I know not with what weapons World War III will be fought, but World War IV will be fought with sticks and stones
-Albert Einstein (contemplating nuclear devastation)

Monday, January 23, 2012

The Cold War lives on at Bangor base

The Cold War ended in 1991. But you might not know it to look at Naval Base Kitsap Bangor.

The base's eight nuclear submarines typically sail on patrol three times a year for up to 100 days at a stretch, much as they did before the Soviet Union disintegrated.

Three of those submarines might be on alert at any given time, and the entire fleet carries enough nuclear warheads on its Trident missiles to obliterate every major city in Russia and China.

Now the Navy wants a $715 million second munitions wharf to accommodate upgrade work on the missiles. The Pentagon is scheduled to issue its final environmental-impact statement early this year, one of the last major hurdles before the four-year construction can begin in July.

That is how Washington Bureau correspondent Kyung Song begins the January 8th Seattle Times front page article Plan for new Navy wharf at Bangor fires up nuke debate.  The article takes a serious look at the crux question - "Is the nuclear-sub fleet a "Cold War relic" or a modern deterrent?"

Although the Navy and supporters like Norm Dicks, D-Naval Base Kitsap-Bangor, claim the need to go full steam ahead with the new wharf, others are much more skeptical.  More than one expert questions the need for the new wharf when it is likely that Bangor will host fewer ballistic missile subs in the future.

Another voice against the project, Tom Rogers, is a retired Navy captain who commanded nuclear submarines during the Cold War.  Rogers puts it bluntly in The Times article:

"Why are we doing this? We're spending a whole lot of taxpayer money on a Cold War relic," Rogers said in an interview. "All we are doing is making defense contractors rich."

Rogers, 65, served three decades on attack submarines at Naval Base San Diego. He believes the massive American nuclear stockpile makes little difference to such unstable nuclear states as North Korea or possible would-be player Iran. And it encourages potential enemies such as Russia or China to keep up their own inventory.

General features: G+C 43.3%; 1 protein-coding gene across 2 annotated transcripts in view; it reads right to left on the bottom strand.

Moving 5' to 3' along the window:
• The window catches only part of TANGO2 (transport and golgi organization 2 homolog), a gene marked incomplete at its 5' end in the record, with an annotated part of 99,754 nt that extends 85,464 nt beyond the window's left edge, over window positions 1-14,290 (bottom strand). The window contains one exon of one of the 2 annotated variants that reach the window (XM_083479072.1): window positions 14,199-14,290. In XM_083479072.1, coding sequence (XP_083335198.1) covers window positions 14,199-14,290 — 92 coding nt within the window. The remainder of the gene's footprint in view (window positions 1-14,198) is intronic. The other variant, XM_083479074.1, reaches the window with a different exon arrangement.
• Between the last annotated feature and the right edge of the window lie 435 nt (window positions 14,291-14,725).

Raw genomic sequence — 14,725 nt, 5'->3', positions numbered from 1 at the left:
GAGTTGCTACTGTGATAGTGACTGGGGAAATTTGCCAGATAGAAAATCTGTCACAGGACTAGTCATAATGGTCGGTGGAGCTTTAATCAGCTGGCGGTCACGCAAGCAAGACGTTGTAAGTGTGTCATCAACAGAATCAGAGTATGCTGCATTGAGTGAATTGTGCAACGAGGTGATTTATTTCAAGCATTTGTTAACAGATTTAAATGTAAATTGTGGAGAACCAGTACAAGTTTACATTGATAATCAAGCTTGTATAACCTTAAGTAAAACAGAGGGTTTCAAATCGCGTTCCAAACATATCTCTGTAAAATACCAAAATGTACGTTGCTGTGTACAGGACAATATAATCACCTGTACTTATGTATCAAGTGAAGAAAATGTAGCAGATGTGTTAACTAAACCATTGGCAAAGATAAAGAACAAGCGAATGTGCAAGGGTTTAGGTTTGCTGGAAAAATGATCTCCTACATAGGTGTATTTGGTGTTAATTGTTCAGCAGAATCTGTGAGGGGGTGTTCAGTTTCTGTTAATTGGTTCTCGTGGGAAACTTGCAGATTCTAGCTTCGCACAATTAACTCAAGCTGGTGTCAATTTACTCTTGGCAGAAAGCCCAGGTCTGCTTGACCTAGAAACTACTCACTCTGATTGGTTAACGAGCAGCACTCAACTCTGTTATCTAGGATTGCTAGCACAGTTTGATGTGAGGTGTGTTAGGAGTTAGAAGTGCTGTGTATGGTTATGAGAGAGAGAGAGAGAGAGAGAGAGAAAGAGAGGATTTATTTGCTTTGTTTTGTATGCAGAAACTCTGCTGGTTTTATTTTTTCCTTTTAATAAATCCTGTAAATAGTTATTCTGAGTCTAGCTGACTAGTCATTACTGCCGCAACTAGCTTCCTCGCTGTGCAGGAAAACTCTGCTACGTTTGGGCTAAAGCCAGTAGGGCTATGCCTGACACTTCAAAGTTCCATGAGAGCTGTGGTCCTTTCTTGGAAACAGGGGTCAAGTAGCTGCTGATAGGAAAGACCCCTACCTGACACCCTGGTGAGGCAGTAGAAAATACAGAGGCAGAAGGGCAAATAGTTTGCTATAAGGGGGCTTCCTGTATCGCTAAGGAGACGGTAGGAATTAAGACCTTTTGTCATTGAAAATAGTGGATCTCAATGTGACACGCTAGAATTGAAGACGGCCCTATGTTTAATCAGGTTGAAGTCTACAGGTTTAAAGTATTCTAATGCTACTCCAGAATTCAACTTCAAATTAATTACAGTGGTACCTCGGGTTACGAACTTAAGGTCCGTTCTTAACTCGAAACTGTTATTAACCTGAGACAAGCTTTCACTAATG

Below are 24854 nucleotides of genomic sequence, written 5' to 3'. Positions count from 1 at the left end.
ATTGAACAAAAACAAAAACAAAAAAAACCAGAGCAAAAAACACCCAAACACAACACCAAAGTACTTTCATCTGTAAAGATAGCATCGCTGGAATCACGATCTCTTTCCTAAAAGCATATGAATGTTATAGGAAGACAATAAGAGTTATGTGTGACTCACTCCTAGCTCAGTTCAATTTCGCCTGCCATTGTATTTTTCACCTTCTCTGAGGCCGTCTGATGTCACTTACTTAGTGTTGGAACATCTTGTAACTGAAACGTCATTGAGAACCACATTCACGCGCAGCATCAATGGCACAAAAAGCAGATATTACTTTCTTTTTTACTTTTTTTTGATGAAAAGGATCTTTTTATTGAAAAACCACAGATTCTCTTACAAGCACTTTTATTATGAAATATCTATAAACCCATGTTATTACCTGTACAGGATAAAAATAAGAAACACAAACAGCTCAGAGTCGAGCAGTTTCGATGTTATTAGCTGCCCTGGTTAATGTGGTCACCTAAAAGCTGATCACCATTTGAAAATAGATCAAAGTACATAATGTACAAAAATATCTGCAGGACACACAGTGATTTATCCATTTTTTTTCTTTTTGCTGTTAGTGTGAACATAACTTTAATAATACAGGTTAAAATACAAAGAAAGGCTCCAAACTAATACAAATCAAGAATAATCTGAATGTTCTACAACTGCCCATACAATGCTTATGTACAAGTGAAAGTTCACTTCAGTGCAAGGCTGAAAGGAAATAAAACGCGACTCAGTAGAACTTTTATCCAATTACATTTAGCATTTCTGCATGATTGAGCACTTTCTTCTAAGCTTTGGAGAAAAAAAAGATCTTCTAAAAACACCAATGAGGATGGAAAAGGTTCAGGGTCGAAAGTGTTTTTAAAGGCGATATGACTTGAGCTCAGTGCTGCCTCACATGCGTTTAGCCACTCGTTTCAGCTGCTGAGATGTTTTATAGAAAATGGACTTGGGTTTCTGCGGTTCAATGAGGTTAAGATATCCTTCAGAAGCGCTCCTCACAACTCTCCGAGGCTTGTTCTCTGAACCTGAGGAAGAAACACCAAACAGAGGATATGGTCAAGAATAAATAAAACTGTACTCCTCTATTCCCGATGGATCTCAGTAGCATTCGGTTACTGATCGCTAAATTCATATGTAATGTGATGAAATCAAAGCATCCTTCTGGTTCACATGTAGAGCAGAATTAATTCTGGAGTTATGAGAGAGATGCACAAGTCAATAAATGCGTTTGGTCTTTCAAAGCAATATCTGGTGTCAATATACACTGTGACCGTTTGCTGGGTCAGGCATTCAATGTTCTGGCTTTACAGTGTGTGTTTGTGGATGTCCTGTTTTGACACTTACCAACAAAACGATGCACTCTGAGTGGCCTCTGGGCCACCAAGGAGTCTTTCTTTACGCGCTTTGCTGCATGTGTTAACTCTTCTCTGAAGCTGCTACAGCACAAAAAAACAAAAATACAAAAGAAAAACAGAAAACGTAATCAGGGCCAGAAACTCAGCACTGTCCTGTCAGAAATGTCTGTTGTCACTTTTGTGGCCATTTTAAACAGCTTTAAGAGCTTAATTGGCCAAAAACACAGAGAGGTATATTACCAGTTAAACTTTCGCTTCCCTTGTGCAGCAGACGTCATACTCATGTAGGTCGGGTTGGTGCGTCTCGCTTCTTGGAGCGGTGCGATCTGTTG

"We're not deterring anyone with those weapons right now," Rogers said. "This is ridiculous spending."

The plan for a Second Explosives Handling Wharf at Bangor is an integral part of the nuclear weapons debate.  It begs the question, What possible benefits could come from U.S. plans to build up its nuclear forces well into the end of this century??? It is time to ask the critical questions about what role (if any) nuclear weapons should play in the nations defense.   

Are nuclear weapons, to quote Representative Jim McDermott, an "outdated radioactive relic?"  Wouldn't the billions spent on nuclear weapons be better spent on programs of social uplift.  Do these omnicidal weapons ensure our security or do they risk the future of life on this planet?

Tom Rogers "contends that fears of a dangerous world and ignorance keep many citizens from asking hard questions about the Trident submarines."  It is time for us to overcome the ridiculous fears created by those who benefit from the perpetuation of a nuclear arms race.  It is time to ask the hard questions not only about Trident, but about all nuclear weapons.

Toward a world without nuclear weapons,



Read The Seattle Times article Plan for new Navy wharf at Bangor fires up nuke debate at http://seattletimes.nwsource.com/html/localnews/2017193326_navywharf09m.html

1 comment:

Anonymous said...


Excellent as always. Here is some subverted food for thought: If a war must be had, rule that it begin from the top down, with the top leader of each side entering into a spit-in-the eye contest. You think I'm kidding? Not. One of our finest horsemen, Ray Hunt, taught us to "make the right thing easy and the wrong thing difficult." Which is easier, negotiating or having one's eye spit in? Negotiating. Less effective, but still on the right track, would be to rule that any shooting begin first between the top leader of each side. There would be more negotiating. Beyond that, the question becomes, "easy for whom?" or "difficult for whom?"
It must not continue to be easy for the leaders and for government-paid corporations, while difficult for the soldiers, victims,and financiers (common man)of war. Might I encourage folks to think of workable solutions of "right," which would be easier and more appealing than "wrong" to those in power. Make it easy for them to choose the right thing.